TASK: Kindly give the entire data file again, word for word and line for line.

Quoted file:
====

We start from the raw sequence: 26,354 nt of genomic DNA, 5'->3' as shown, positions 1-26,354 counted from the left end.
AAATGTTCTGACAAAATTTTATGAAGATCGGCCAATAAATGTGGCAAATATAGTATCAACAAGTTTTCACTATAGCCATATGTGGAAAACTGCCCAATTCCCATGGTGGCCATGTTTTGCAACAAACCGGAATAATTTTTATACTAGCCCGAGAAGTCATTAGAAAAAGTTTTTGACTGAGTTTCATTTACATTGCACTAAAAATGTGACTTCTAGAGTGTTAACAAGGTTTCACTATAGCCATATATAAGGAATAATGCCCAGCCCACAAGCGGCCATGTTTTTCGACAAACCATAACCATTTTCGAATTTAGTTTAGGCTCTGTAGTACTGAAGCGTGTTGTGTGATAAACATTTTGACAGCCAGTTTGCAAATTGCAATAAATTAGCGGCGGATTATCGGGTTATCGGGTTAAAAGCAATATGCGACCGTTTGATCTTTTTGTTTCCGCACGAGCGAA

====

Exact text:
We start from the raw sequence: 26,354 nt of genomic DNA, 5'->3' as shown, positions 1-26,354 counted from the left end.
AAATGTTCTGACAAAATTTTATGAAGATCGGCCAATAAATGTGGCAAATATAGTATCAACAAGTTTTCACTATAGCCATATGTGGAAAACTGCCCAATTCCCATGGTGGCCATGTTTTGCAACAAACCGGAATAATTTTTATACTAGCCCGAGAAGTCATTAGAAAAAGTTTTTGACTGAGTTTCATTTACATTGCACTAAAAATGTGACTTCTAGAGTGTTAACAAGGTTTCACTATAGCCATATATAAGGAATAATGCCCAGCCCACAAGCGGCCATGTTTTTCGACAAACCATAACCATTTTCGAATTTAGTTTAGGCTCTGTAGTACTGAAGCGTGTTGTGTGATAAACATTTTGACAGCCAGTTTGCAAATTGCAATAAATTAGCGGCGGATTATCGGGTTATCGGGTTAAAAGCAATATGCGACCGTTTGATCTTTTTGTTTCCGCACGAGCGAA